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View Full Version : How to revoke an agent query and self publish instead?



AderuMoro
06-11-2015, 04:00 AM
I have a few queries out at the moment. Some of the agents are "no response means no" but I have heard of some agents who have replied AFTER their window of response time.

Anyway, the prospect of self-publishing seems more appealing now. I haven't received any favorable responses from agents in the past year, so now I'm thinking that I should just forgo literary agents and self-publish.

What's the best way of telling the literary agents that I'm moving on to self-publishing? Should I even bother? Will doing such a thing put me on their blacklist forever?

Thanks for your responses, everyone!

Aggy B.
06-11-2015, 04:04 AM
Unless you have a partial/full manuscript with an agent, I would assume no notification is necessary. If someone does respond to the query after you self-pub, you just send a polite response to let them know you are no longer seeking representation for the book. If someone does have a partial or full manuscript you should let them know so they don't waste time reading it only to discover you already published it elsewhere.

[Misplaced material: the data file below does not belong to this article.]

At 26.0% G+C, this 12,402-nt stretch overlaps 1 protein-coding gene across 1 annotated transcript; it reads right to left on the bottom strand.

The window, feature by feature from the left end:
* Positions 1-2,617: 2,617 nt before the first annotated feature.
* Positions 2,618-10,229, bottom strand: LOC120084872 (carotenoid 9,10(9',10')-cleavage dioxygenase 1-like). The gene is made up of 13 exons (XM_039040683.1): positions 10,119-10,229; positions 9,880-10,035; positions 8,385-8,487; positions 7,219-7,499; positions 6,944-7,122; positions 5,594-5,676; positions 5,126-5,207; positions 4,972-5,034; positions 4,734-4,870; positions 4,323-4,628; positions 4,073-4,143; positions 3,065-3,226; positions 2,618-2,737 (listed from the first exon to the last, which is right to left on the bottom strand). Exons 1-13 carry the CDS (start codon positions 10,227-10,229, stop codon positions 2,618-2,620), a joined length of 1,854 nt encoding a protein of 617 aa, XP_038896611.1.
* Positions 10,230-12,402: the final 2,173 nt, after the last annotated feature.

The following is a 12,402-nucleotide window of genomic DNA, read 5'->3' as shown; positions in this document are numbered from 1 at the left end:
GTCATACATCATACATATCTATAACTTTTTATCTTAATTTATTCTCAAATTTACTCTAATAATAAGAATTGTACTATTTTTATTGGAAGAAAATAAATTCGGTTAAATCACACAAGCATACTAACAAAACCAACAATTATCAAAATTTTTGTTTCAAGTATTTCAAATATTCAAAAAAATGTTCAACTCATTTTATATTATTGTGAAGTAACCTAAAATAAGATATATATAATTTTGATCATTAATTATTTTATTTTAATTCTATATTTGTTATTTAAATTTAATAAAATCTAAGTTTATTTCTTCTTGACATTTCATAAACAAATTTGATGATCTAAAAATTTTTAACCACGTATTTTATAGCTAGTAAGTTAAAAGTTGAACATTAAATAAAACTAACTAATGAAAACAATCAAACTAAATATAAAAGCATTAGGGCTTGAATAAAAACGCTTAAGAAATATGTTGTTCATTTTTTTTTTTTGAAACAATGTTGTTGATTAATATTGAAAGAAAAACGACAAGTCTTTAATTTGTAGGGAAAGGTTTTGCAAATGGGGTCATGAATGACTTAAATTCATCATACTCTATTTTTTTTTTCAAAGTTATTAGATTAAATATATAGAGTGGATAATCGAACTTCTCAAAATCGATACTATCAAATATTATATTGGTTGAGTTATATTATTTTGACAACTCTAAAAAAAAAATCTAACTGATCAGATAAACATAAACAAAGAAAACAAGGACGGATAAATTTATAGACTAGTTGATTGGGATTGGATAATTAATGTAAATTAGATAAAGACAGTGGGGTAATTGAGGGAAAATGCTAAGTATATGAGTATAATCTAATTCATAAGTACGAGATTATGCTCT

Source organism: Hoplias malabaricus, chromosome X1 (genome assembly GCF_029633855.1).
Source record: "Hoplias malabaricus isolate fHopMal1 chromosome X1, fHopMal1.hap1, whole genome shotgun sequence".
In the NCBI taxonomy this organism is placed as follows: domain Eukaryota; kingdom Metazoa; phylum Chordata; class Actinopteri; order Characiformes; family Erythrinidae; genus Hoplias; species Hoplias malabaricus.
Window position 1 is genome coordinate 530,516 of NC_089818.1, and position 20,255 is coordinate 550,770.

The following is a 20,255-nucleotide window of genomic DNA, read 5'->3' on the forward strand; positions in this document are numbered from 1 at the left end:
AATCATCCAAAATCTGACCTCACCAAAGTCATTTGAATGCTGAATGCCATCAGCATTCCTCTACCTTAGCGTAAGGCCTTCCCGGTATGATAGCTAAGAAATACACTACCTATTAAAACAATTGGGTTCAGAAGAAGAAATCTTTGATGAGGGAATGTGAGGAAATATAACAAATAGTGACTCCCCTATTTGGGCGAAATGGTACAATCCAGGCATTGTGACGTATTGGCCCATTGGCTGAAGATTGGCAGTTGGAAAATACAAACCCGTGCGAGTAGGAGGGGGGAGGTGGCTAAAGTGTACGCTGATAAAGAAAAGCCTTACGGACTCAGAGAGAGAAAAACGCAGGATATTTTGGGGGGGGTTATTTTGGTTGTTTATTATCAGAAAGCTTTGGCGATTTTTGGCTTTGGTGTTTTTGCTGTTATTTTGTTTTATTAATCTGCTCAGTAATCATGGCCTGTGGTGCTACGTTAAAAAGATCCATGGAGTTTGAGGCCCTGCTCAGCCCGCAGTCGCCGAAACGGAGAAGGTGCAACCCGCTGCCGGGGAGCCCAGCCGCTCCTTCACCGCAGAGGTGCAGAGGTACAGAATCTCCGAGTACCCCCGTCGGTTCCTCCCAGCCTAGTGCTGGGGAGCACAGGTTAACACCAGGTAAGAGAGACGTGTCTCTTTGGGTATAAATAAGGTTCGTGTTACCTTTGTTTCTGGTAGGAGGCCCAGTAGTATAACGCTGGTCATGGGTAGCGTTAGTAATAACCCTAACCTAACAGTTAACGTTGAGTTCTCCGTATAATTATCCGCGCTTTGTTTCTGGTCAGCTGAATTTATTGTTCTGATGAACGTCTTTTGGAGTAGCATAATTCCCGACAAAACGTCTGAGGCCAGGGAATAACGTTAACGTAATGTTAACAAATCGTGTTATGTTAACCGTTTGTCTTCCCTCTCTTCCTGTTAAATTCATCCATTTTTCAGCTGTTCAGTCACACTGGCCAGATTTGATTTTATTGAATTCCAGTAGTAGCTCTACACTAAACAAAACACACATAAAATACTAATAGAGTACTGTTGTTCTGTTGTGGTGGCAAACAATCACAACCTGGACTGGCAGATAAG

mayqueen
06-11-2015, 04:05 AM
I imagine that just a polite email saying you're withdrawing the query (no reason given) is enough.

I don't want to get all preachy here, but I hope the reason you're going to self-publish isn't the lack of favorable responses from agents. There are a million good reasons to self-publish, but that isn't one.

Why not wait it out to see if the agents respond? At most, that's three months, and that's how long it might take you to get together a quality editor and cover artist and a marketing plan, etc.

Putputt
06-11-2015, 04:12 AM
I'm thinking just a short e-mail stating you wish to pull your work from consideration would do fine for those agents who have a full or a partial. For the ones you just queries, I'd leave it alone. Good luck!

AderuMoro
06-11-2015, 05:26 PM
I don't want to get all preachy here, but I hope the reason you're going to self-publish isn't the lack of favorable responses from agents. There are a million good reasons to self-publish, but that isn't one.